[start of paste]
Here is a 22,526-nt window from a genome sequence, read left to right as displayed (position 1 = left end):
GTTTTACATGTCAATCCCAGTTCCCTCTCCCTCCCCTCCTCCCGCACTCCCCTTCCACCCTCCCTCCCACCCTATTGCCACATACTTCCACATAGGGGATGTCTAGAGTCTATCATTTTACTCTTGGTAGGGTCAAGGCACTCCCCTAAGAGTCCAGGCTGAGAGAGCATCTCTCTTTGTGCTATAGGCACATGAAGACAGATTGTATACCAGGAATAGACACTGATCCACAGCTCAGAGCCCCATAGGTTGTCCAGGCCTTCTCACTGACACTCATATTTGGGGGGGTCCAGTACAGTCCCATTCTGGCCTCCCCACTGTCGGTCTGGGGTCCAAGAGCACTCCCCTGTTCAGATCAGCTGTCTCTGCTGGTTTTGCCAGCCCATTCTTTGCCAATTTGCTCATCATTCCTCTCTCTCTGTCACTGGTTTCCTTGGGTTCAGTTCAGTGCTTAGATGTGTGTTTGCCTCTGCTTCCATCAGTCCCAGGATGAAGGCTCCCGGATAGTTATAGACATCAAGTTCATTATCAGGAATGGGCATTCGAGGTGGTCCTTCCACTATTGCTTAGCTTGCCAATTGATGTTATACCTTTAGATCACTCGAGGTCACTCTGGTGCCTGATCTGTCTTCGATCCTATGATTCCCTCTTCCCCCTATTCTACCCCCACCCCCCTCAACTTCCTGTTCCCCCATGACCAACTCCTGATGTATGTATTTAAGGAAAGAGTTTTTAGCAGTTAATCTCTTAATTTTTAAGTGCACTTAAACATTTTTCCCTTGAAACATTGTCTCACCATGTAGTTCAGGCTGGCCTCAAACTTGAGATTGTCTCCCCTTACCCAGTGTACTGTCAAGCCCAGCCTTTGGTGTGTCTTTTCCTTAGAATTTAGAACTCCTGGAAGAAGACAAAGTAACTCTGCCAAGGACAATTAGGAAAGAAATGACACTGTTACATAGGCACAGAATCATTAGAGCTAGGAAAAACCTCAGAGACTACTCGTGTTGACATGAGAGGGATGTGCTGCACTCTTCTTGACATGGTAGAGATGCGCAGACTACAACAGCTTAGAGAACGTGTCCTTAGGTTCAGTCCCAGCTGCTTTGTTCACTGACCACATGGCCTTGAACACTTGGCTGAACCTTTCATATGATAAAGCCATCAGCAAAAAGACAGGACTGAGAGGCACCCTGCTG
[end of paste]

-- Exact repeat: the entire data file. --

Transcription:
Here is a 22,526-nt window from a genome sequence, read left to right as displayed (position 1 = left end):
GTTTTACATGTCAATCCCAGTTCCCTCTCCCTCCCCTCCTCCCGCACTCCCCTTCCACCCTCCCTCCCACCCTATTGCCACATACTTCCACATAGGGGATGTCTAGAGTCTATCATTTTACTCTTGGTAGGGTCAAGGCACTCCCCTAAGAGTCCAGGCTGAGAGAGCATCTCTCTTTGTGCTATAGGCACATGAAGACAGATTGTATACCAGGAATAGACACTGATCCACAGCTCAGAGCCCCATAGGTTGTCCAGGCCTTCTCACTGACACTCATATTTGGGGGGGTCCAGTACAGTCCCATTCTGGCCTCCCCACTGTCGGTCTGGGGTCCAAGAGCACTCCCCTGTTCAGATCAGCTGTCTCTGCTGGTTTTGCCAGCCCATTCTTTGCCAATTTGCTCATCATTCCTCTCTCTCTGTCACTGGTTTCCTTGGGTTCAGTTCAGTGCTTAGATGTGTGTTTGCCTCTGCTTCCATCAGTCCCAGGATGAAGGCTCCCGGATAGTTATAGACATCAAGTTCATTATCAGGAATGGGCATTCGAGGTGGTCCTTCCACTATTGCTTAGCTTGCCAATTGATGTTATACCTTTAGATCACTCGAGGTCACTCTGGTGCCTGATCTGTCTTCGATCCTATGATTCCCTCTTCCCCCTATTCTACCCCCACCCCCCTCAACTTCCTGTTCCCCCATGACCAACTCCTGATGTATGTATTTAAGGAAAGAGTTTTTAGCAGTTAATCTCTTAATTTTTAAGTGCACTTAAACATTTTTCCCTTGAAACATTGTCTCACCATGTAGTTCAGGCTGGCCTCAAACTTGAGATTGTCTCCCCTTACCCAGTGTACTGTCAAGCCCAGCCTTTGGTGTGTCTTTTCCTTAGAATTTAGAACTCCTGGAAGAAGACAAAGTAACTCTGCCAAGGACAATTAGGAAAGAAATGACACTGTTACATAGGCACAGAATCATTAGAGCTAGGAAAAACCTCAGAGACTACTCGTGTTGACATGAGAGGGATGTGCTGCACTCTTCTTGACATGGTAGAGATGCGCAGACTACAACAGCTTAGAGAACGTGTCCTTAGGTTCAGTCCCAGCTGCTTTGTTCACTGACCACATGGCCTTGAACACTTGGCTGAACCTTTCATATGATAAAGCCATCAGCAAAAAGACAGGACTGAGAGGCACCCTGCTG